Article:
Choose Your Devil*! (Rant | Announcement)

Dear Adventurers, earlier in 2014 I wrote about algal oil – the Ecover palm oil alternative. A REAL LIFE THRILLER ENSUED: This alternative is Quite Controversial itself!

It’s like I always say: there are no safe facts anymore today.
We need to regularly question and double-check whatever is presented as a “fact”.
So let’s look together at…

…The Ecover algal oil timeline.
From Innovation to Frustration

April 2014: Good news. 
Ecover introduces a “brand new technology” to replace palm oil. Algae saving the orangutans, that’s the claim.
The technology is explained in simple terms: sugar + algae = oil.
No real details are shared.
The news seems a good news indeed as the production was referred to as natural and even local, (and I’ve saved the infographics, Ecover, we can look it up anytime) because the nice little algae would feed on any kind of sugar, or so Ecover said.

{I wrote a post about it – Don’t You Love Good News? – and was really curious if we would hear more about the mentioned “new and clean technology”.}

May 30 2014: Sneak… leak.
An article appears in the NYT saying that the algal oil technology Ecover were planning to use as a palm oil alternative was based on so-called “synthetic biology” (so we’re talking genetically modified algae).
The same article further listed companies and syn-bio products that are or might be on the shelves already.
It’s a great read, for all it’s worth, go and check it out >>> Companies Quietly Apply Biofuel Tools to Household Products

{I took my aforementioned post and freezed it, so people couldn’t share the fancy Ecover infographics from BEAUTYCALYPSE – until I knew more.}

June 2014: An open letter.
On June 2nd, North American NGOs and activist groups have published an open letter to Ecover (read it here), saying:
“We do not believe that engineered algae fed on sugarcane are a ‘green,’ ‘ecological’ or ‘sustainable’ solution to the problems of palm oil use.”
More than that, in the same letter, Ecover are accused of a not so local/sustainable approach to the sugar material, and I quote:
“As you are no doubt aware, sugarcane production on Brazil’s fragile Cerrado eco-region is associated with significant biodiversity loss and CO2 emissions from both land use change and burning of the bagasse, as well as poor working conditions that can resemble slave-labour practices. The rapid expansion of land devoted to growing sugarcane in Brazil is moving back the agricultural frontier, driving forest destruction into the Amazon.”

Now that’s not exactly a clean alternative.

So. What’s Next?

So right now I’ve been getting in touch with a few experts to fully understand the technology and the concerns.ecover-palm-oil-algal-oil-criticismWhile my update on that industry news is in the making, a friend sent me a link to BioHandel Online, a German webzine dedicated to the bio industry. In their article from June 6 (here’s the link to the article | in German), Ecover’s Head of Sales for Germany reacts to the magazine’s questions by saying that algal oil was in the testing phase, labelled as such, and that Ecover “only” made a test batch of 6,000 pieces of the new detergent.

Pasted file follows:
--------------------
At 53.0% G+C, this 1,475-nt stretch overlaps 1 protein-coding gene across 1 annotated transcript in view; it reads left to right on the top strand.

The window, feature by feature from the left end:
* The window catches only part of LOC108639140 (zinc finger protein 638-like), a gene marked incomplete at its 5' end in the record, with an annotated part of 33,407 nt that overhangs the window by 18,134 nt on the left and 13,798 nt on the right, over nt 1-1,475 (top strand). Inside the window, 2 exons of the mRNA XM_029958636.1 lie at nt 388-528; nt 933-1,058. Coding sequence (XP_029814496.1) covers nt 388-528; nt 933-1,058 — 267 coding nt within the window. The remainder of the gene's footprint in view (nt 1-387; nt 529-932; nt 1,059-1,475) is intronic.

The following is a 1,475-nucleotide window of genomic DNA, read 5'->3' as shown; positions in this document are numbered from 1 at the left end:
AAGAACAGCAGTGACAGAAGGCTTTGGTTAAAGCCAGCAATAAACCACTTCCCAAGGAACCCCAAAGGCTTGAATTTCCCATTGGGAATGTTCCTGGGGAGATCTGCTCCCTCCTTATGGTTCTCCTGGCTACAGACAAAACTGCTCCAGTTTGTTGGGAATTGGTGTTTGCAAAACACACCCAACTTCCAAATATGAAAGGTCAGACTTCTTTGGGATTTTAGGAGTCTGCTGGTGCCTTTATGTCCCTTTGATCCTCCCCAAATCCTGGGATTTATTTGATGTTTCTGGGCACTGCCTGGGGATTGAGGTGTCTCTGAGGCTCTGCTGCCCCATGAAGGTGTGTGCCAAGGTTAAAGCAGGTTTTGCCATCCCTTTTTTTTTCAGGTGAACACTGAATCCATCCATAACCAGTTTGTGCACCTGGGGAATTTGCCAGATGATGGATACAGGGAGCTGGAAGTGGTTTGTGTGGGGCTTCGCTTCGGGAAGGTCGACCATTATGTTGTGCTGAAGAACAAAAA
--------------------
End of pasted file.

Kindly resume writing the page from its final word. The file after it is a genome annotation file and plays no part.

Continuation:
The Ecover representative further is quoted on BioHandel as saying that the company were “discussing with NGOs” and should decide on their use of genetically engineered algal oil within six months to come.
Ecover also have taken down their algal oil news/campaign from their official website.

Stay tuned.
I want to know more about “sneaky” products that the NY Times article mentions,
and I want to hear about the technology from the NGOs.
Obviously, many people want a “safe” alternative to palm oil.
We just happen to want the real deal.


* “Choose your devil” is a phrase coined by my friend Lyss whenever we discuss what is “safer” or “healthier” or “more ethical”.
Sometimes it’s not choosing the lesser evil. Sometimes it’s still choosing a devil left or right.
It’s a Quest, you guys. It always has been.

 

4 responses to “Choose Your Devil*! (Rant | Announcement)

  1. Thanks for sharing this information, I read about the new product from Ecover on several blogs, however you are the only one that did a follow-up post. Something like this reminds me that bloggers should be careful about what to share, sometimes it’s best to wait some time until you have more info, especially from organizations besides the brand.

    • Thank you, Julchen.
      I think it’s okay for bloggers to feature promising news fast; however I was curious to find out what they would reveal (the announcement was “Sendung mit der Maus”-level: cute algae eat sugar and save the apes, everybody is happy). The leak in the NYT left a seriously bad aftertaste, and I decided to take down the post so that when people google this “new technology” they at least see that there’s more to it.

      Frankly, I don’t want any outdated info to be found on my blog. Older posts sit around forever, so I regularly check back and add an update or a further info if applies.

      However, the Ecover article is the first to be completely “frozen” – due to the importance of the matter. I didn’t want one word of praise to be left for the Google to find; not until I know more.

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